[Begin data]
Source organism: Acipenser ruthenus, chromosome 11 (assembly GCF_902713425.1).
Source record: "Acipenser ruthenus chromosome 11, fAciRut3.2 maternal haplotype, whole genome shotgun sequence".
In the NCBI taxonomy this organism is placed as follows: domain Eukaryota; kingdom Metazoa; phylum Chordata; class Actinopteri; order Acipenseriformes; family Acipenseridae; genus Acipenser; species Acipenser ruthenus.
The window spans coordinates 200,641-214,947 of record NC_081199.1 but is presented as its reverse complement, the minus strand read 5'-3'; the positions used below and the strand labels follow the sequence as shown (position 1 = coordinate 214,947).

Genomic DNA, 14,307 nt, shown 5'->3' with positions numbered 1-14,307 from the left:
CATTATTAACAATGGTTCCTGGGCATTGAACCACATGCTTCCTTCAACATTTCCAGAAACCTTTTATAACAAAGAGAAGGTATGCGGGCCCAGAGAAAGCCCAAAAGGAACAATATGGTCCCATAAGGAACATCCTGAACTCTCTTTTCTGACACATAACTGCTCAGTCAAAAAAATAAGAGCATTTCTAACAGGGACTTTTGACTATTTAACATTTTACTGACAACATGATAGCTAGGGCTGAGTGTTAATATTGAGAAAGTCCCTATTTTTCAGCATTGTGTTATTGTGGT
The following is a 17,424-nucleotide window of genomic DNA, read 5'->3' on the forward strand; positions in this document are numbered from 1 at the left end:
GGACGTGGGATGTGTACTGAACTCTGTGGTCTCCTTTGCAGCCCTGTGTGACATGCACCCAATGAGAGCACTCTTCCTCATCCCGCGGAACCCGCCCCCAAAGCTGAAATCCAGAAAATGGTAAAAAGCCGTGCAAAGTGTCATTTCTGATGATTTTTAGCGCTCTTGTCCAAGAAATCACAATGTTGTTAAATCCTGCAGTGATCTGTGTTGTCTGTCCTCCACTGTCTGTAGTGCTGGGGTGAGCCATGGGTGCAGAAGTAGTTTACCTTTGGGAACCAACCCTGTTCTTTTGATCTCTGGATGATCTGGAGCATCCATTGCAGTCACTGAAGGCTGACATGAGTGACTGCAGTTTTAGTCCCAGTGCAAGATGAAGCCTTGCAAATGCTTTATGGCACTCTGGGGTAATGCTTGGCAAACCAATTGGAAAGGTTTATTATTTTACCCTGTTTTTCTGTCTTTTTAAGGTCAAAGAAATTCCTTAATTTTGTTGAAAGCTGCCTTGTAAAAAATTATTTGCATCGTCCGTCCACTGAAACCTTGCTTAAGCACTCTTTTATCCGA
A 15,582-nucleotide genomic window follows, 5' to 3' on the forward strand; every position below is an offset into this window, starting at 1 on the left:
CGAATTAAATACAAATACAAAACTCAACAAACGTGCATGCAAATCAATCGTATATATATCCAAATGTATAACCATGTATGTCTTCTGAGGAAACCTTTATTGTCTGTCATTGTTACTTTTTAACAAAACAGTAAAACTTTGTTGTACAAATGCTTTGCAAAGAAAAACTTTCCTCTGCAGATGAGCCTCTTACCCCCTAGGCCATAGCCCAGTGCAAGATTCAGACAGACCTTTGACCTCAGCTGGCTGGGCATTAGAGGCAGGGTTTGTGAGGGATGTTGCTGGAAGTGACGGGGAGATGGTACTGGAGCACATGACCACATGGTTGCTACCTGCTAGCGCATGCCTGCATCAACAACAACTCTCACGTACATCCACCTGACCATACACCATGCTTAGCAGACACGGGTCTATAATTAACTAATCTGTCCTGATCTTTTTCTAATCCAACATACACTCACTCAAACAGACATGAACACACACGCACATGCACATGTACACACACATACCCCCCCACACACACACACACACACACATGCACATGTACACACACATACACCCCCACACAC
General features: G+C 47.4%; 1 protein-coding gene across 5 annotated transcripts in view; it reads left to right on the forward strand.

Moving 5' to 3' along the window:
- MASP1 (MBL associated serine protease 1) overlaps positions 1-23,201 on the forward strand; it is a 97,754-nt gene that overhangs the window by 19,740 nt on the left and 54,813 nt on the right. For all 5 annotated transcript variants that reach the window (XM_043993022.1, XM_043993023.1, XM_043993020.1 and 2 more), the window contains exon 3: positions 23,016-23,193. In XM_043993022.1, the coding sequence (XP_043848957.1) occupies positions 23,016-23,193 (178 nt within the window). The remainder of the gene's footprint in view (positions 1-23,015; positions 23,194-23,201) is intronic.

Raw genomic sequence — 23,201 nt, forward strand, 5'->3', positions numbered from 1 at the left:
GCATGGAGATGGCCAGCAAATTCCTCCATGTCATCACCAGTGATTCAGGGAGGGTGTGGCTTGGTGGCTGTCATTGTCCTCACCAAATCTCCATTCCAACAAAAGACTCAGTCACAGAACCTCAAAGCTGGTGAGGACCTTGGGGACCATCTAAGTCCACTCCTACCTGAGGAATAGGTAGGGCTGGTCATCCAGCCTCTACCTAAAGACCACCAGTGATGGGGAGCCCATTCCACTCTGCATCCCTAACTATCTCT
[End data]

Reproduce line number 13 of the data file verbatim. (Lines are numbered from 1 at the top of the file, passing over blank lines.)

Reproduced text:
- MASP1 (MBL associated serine protease 1) overlaps positions 1-23,201 on the forward strand; it is a 97,754-nt gene that overhangs the window by 19,740 nt on the left and 54,813 nt on the right. For all 5 annotated transcript variants that reach the window (XM_043993022.1, XM_043993023.1, XM_043993020.1 and 2 more), the window contains exon 3: positions 23,016-23,193. In XM_043993022.1, the coding sequence (XP_043848957.1) occupies positions 23,016-23,193 (178 nt within the window). The remainder of the gene's footprint in view (positions 1-23,015; positions 23,194-23,201) is intronic.